I hope that these Early books are the just the beginning of the publication of Leiter’s work. The essayists hint that he always had a camera on him. It would be great to see how Leiter, through his camera lens, saw ‘80s, ’90s, and 2000s

A note on purchasing

It’s tough to figure out how to buy this book series. You can’t purchase it directly from Steidl’s website, and the Amazon listing is a series of third-party book sellers.

I found my copy through the Book Depository, a UK outfit, even though it’s perpetually out of stock. The site does offer a nice “email me when it’s in stock” option, though it took me a few tries to hit the “add to cart” button in time.

But the books arrived quickly and at a decent price, and delivery is free. So you may have some luck in finding a copy.

Now that the new Cosmos series is out and in the world, it’s got me thinking about how the original Cosmos book changed my life.

I was too young for the original TV series, so the book is all I had. Later, I purchased the PBS series on VHS, and watched it through, but I did that as an adult – after the book made its impact.

The book was my cornerstone. And Carl Sagan’s voice spoke to me in ways no other author had. It taught me, at a fairly young age, to think big. Like, cosmos big.

Sagan taught me that there’s a number with 100 zeros called a googol. And that a one with a googol zeros after it was a googolplex.

He taught me what the fourth dimension meant in a fundamentally easy-to-understand way.

The book showed me what the surface of Mars looked like. A view from another planet. In a book. And it looked a little bit like home. Amazing.

Through Sagan’s stories, I learned that the ancients were figuring out that the Earth was round, well before Christopher Columbus, and that the stuff of life (not life, but the raw materials) could be made by zapping soup with lightening bolts. How cool is that?

The book was a journey through space and time, and it had a profound affect on me. I went on to read all of Sagan’s books, appreciate his fiction, and watch the original Cosmos series.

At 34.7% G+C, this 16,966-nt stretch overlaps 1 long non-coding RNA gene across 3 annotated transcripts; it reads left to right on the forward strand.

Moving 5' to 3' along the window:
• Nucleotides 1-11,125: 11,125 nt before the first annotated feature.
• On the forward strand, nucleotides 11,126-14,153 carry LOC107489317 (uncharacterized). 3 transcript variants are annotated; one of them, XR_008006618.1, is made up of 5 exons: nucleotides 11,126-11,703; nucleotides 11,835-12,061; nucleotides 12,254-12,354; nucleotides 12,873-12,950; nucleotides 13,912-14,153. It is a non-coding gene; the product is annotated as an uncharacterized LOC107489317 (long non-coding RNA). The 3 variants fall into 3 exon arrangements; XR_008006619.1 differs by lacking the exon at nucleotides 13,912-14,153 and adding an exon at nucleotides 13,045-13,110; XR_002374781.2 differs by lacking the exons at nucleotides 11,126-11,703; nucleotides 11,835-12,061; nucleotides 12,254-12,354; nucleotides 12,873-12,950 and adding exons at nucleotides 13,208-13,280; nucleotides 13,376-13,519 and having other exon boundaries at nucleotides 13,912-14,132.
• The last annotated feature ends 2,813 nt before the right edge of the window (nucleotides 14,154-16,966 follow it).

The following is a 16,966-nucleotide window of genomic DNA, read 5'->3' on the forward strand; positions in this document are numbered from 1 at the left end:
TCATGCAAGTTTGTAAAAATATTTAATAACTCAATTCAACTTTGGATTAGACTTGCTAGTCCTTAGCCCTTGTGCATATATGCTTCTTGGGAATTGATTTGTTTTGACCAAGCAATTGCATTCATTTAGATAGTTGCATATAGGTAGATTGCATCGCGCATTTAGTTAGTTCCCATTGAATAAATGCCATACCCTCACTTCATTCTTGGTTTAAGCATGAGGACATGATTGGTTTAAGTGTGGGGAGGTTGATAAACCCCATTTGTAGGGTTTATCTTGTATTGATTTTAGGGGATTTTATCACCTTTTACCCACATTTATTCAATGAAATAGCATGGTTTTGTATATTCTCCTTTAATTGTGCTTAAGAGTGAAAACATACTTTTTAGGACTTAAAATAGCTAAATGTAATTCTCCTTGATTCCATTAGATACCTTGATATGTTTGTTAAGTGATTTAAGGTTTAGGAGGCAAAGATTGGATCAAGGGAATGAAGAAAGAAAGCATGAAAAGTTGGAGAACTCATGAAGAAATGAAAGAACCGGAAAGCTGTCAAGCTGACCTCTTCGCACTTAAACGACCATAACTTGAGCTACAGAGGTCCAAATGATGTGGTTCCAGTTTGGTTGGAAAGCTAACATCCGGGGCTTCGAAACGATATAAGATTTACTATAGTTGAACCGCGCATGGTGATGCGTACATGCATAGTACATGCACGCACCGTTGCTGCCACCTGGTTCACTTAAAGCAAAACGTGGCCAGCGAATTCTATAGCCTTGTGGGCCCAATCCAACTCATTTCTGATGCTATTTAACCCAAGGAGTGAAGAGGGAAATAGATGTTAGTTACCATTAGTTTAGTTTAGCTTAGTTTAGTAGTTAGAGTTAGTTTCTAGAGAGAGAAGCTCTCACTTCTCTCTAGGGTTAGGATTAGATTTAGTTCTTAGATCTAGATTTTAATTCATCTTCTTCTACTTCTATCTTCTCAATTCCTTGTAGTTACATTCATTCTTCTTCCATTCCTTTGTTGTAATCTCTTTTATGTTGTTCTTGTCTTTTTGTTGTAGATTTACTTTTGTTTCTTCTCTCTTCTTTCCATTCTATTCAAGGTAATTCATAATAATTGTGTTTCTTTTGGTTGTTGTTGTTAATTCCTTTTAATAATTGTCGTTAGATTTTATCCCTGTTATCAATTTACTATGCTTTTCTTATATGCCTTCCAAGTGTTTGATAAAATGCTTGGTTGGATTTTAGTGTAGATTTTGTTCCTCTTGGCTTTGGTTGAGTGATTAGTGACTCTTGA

The other Sagan book that changed my life was The Demon Haunted World, which was more about myth debunking and critical thinking. I read that one as a freshman in college, and it couldn’t have come at a better time in my life.

Fast forward to now: I’m so grateful that Neil deGrasse Tyson has rebooted the series.

Tyson has all the makings of the “new Sagan.” His famous speech, above, moves me to tears just as well as anything Sagan ever said. His passion for science, and space, and education, and a space program, is infectious. Tyson makes for a good space advocate.

He makes for a good Cosmos host, too.

The final segment of the first episode, with Tyson remembering how he met Carl Sagan, was a tear-jerker. Call me sentimental, but seeing Sagan on the old Cosmos series and interacting with children on TV touched on something very deep for me. This man, who has taught me so much, and served as a sort of guide through the important idea-forming years of my life, was mortal and flawed, and has been dead for almost 20 years. But the impact he made was huge – asteroid-crater huge.

The segment also offered an important point, says Phil Plait:

It humanizes scientists and shows science as a human endeavor. It is the most human of endeavors, in fact. It is our imagination, our urge to explore, our desire to discover, and our unquenchable need to find things out.

We’re made of starstuff, sure. But presenting science as an emotional, human, and spiritual endeavor was one of Carl Sagan’s goals in the Cosmos series and book.

And that’s the idea that changed my life. Science is lofty, yes, but when you bring it down to earth and say what it really means to all of us – that the universe is a big place, and even though we’re tiny we can make meaning out of it all – it makes an impact.

So thanks, Carl. And thanks, Neil. I’m hopeful that you change someone else’s life through this new Cosmos series.

Photo courtesy NASA.